Breath leaves my lungs in a slow, measured fashion; matching the duration of each movement of my arms. My hands feel warm, the result of increased blood flow in response to mind’s following both breath and movement. My eyes either follow the movement of my hands or gaze into the distance; facilitating my ability to concentrate in an even, unbroken fashion.
I am performing the Baduanjin, or Eight Silken Movements. It was the one of the first Qigong I learned as a youth. Qigong is the combined focus of mind, breath and sometimes motion that exercises the body’s Qi or bioenergy. Qi is the focus of treatment modalities such as acupuncture, acupressure and moxibustion. One exercises and preserves Qi for a long and healthy life and for greater effectiveness in martial arts.
There are many legendary attributions as to who created this Qigong. However, as best historians can tell, the Baduanjin dates back to the Southern Song Dynasty, (960-1279). During that period, there was a general, Yue Fei, (1103-1142) who created the Qigong in response to the needs of his troops.
Yue Fei was a brilliant young general. He fought in the Jin-Song wars of his time. It was a brutal period of history. Armies consisted of some trained soldiers but also many untrained conscripts, who were brought in to simply increase numbers. Generals were largely unconcerned about much beyond providing enough care to keep these less-valuable troops functional.
In contrast, Yue Fei made certain that all troops under his command were well-trained and maintained. He is said to have held that one superior soldier counted for more than one hundred inferior ones. He even went as far as to invite scholars to come to his camp and tell classic tales of bravery or chivalry to his troops to keep their morale high.
Once Yue Fei had the troops of two other generals transferred to his command to bolster his numbers. He had been very effective in battle and the Emperor felt with greater numbers his success would be even better. However, when Yue Fei saw the condition of the troops that had been transferred by the other generals, he understood that they did not mean him well. The troops were either too old, infirm or completely inexperienced and out of shape. He knew he had to act quickly to avoid calamity in the next battle.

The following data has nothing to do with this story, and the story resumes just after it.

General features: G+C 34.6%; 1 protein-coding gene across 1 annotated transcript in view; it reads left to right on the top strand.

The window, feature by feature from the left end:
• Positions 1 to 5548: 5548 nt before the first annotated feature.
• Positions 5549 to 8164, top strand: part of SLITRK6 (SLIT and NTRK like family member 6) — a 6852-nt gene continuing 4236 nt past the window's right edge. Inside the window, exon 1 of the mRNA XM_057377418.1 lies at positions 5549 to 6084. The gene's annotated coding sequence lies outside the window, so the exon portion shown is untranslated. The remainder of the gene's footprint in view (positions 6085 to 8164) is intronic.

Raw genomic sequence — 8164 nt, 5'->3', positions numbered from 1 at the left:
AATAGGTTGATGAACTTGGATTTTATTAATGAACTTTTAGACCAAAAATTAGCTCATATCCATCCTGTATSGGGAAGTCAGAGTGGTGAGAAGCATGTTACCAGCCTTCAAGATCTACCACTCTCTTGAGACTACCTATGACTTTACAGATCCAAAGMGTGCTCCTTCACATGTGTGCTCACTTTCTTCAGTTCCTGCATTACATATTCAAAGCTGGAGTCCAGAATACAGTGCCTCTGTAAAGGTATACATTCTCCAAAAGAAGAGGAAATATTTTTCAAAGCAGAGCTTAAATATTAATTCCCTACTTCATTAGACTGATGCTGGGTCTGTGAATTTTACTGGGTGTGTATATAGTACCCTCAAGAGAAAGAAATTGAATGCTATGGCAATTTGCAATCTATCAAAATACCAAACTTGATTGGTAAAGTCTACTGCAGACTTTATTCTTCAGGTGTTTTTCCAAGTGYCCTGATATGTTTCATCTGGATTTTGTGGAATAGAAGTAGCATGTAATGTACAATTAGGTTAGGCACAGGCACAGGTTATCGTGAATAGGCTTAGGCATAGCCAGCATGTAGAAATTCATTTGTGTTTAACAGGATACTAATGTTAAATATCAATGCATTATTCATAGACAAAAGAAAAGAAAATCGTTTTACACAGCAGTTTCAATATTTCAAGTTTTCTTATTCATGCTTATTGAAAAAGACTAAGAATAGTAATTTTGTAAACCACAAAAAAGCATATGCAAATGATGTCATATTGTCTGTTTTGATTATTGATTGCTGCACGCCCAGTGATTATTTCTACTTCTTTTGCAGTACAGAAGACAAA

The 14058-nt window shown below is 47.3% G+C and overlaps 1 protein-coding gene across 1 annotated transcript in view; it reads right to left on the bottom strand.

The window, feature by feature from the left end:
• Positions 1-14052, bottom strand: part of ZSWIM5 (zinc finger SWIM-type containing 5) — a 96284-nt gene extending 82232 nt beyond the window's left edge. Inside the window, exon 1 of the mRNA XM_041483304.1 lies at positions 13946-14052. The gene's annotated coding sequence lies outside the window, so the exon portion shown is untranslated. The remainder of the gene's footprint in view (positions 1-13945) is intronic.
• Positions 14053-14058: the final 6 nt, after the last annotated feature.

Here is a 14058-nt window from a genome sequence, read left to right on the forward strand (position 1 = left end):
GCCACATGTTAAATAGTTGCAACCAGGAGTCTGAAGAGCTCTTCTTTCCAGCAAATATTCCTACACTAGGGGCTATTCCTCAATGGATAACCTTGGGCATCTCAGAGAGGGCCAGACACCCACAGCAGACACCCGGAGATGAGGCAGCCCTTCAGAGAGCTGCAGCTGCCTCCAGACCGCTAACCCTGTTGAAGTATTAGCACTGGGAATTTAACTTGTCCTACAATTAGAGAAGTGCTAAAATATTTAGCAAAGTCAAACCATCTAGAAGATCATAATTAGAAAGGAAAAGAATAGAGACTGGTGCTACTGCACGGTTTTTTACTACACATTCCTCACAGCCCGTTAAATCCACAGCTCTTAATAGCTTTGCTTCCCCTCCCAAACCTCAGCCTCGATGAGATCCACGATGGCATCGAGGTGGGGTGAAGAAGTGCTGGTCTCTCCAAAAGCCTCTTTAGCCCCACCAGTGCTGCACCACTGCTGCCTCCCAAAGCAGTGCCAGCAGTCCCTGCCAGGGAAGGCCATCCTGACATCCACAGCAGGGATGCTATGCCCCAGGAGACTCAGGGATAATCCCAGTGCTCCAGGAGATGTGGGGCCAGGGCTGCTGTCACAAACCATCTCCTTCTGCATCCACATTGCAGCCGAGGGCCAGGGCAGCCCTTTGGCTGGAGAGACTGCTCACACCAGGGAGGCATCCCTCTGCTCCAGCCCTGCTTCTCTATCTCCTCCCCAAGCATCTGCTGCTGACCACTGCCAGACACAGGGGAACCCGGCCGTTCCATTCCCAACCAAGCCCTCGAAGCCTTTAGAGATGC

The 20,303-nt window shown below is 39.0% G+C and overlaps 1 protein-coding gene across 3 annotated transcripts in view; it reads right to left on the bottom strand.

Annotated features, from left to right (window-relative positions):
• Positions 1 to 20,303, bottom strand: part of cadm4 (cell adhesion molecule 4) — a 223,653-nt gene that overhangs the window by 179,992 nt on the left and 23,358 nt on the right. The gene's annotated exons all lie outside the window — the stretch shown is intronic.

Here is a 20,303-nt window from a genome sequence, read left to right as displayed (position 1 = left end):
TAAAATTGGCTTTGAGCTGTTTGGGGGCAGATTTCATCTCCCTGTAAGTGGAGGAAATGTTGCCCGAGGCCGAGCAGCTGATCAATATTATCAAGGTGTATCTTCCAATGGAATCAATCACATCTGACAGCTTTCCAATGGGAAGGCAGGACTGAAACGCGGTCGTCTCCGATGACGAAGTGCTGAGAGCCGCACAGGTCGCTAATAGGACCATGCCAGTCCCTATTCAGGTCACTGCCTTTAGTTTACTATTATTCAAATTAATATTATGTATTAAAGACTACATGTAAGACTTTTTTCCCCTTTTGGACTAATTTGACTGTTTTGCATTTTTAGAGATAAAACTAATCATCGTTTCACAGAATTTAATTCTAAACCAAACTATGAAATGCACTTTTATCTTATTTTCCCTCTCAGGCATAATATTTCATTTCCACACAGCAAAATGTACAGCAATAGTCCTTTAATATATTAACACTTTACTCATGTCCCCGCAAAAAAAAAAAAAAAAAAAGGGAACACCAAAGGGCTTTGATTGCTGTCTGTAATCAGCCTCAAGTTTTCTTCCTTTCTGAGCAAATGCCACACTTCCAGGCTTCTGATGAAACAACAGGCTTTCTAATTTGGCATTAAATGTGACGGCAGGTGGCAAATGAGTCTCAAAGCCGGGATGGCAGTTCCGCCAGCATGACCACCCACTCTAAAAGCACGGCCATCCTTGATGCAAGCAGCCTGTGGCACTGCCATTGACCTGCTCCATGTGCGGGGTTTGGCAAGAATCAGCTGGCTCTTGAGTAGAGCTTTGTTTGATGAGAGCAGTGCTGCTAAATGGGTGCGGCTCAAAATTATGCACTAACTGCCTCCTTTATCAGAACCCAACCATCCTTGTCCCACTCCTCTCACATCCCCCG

First, he had all the soldiers evaluated; those who were judged beyond training were allowed to return to their homes. Next, he began training the ones left and seeing to their well-being. To help them develop, he created exercise regimens and military training drills. Among the exercises, he created a special Qigong to help them preserve their health and vitality throughout the training period. This was the origin of the Baduanjin.
It is said that, after the training period was concluded, the new troops were indistinguishable from his veteran soldiers. Yue Fei is remembered by the Chinese as a supremely loyal and honorable general.
Today the Baduanjin is often taught as a basic Qigong. It is, unarguably, not as sophisticated as other Qigongs I have learned. It was, as stated, a Qigong for those totally unaccustomed to such practice. But the fact that it has endured through hundreds of years attests strongly as to its efficacy. As I perform the Qigong Yue Fei created so long ago, I am grateful to have an artifact from such a man as him.